39th Bomb Group (VH)

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Isezaki Urban Area (Night)

Mission Number: 48
Mission Date: 14/15 August 1945

The Kawaguchi mission was flown on 10 August; it was that night that the first news of Japan's willingness to surrender came through. Many believed that the 39th had made its last bombing visit to the empire, but actually such was not the case.

A scheduled attack on the little town of Isesaki was delayed for several days while the super gears somewhere negotiated with the sons of Nippon. The Japanese seemed to be stalling fir time and maybe it was decided to needle them a little bit into making up their minds, if the atomic bombs dropped on Hiroshima and Nagasaki had not already done that.

Everybody in the Group felt that the attack at Isesaki might be called off at any time. If the briefing had been interrupted with the word that it was all over, no one would have been surprised. But it wasn't. Arrangements were made to recall the bombers en route to target in case the war was over, but they were never told to turn back. So the boys of the 39th carried out their forty-eighth and last strike at the erstwhile empire of the rising sun.

42 airplanes of the group were on the mission, 14 from each of the three squadrons. The first plane left the runway at North Field at 18:39 Guam time. And the first bombs were away on the 15th 02:04. There was no opposition from enemy aircraft, although two were seen near the initial point and two more in the target area. Except for two crews who said flak was moderate, it was described as meager. From five to seven ineffective searchlight beams were observed in the target area. No battle damage or injury to personnel was incurred on the attack, and all but one plane returned to base. This airplane landed at Iwo Jima because of mechanical difficulties.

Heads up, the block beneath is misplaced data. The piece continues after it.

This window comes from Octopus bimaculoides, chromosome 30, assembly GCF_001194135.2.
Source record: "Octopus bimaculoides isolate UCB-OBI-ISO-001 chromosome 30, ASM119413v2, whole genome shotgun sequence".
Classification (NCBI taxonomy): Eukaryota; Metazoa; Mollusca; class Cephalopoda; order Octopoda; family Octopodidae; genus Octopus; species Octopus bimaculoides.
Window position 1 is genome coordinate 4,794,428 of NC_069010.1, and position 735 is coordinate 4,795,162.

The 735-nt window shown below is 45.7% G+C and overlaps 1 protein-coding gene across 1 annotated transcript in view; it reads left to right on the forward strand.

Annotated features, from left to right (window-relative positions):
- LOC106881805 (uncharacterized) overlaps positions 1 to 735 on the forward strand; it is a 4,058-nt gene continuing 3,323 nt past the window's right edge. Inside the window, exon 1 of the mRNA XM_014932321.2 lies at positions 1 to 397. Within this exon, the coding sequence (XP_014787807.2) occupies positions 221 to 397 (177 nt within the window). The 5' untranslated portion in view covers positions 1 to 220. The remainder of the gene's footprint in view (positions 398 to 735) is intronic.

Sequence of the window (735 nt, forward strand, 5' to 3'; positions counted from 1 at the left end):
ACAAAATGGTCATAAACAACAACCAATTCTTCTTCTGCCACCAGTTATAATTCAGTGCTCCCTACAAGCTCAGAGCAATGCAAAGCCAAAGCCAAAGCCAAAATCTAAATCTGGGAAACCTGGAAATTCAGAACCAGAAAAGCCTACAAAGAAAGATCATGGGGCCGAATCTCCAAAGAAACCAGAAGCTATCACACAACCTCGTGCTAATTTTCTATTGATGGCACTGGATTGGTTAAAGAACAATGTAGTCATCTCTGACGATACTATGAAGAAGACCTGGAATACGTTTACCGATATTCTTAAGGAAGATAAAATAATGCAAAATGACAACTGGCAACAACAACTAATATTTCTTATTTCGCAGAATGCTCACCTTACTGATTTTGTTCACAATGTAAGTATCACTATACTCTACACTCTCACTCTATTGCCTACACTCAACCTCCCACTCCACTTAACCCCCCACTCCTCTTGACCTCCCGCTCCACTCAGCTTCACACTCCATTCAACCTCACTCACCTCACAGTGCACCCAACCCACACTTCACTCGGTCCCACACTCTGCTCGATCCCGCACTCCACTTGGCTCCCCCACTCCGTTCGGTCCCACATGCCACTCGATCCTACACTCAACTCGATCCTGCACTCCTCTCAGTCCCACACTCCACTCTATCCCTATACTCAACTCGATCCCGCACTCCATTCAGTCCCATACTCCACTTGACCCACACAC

President Truman's announcement that the war was over came as the first of our B-29s was touching the runway after the return from Isesaki.

Jubilation was the order of the day at the interrogation afterwards but in spite of the difficulties, Intelligence Officers extracted some poop from the crews.

Thus ended the 48th and last mission of the 39th Bomb Group. Though several missions from dropping supplies to Prisoners Of War in Japan were run and some show of force - including the maximum effort over Tokyo Bay when the surrender terms were signed - the history of the group had reached that point at which everything that happened was anti-climatic.

JAPAN - Seven hundred fifty-two B-29's fly seven missions against Japan without loss. (These are the last B-29 missions against Japan in WWII. Before the last B-29's return, President Harry S. Truman announces the unconditional surrender of Japan.)

(Mission 330) Eighty-six B-29's drop incendiaries on the Isezaki urban area destroying .17 square miles or 17% of the city.
Source:"Air War Pacific Chronology: America's Air War Against Japan in East Asia and the Pacific 1941-1945" by Eric Hammel, (Pacifica, CA: Pacifica Press, 1988, ISBN 0-935553-26-6)

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Source: "History of the 39th Bomb Group"
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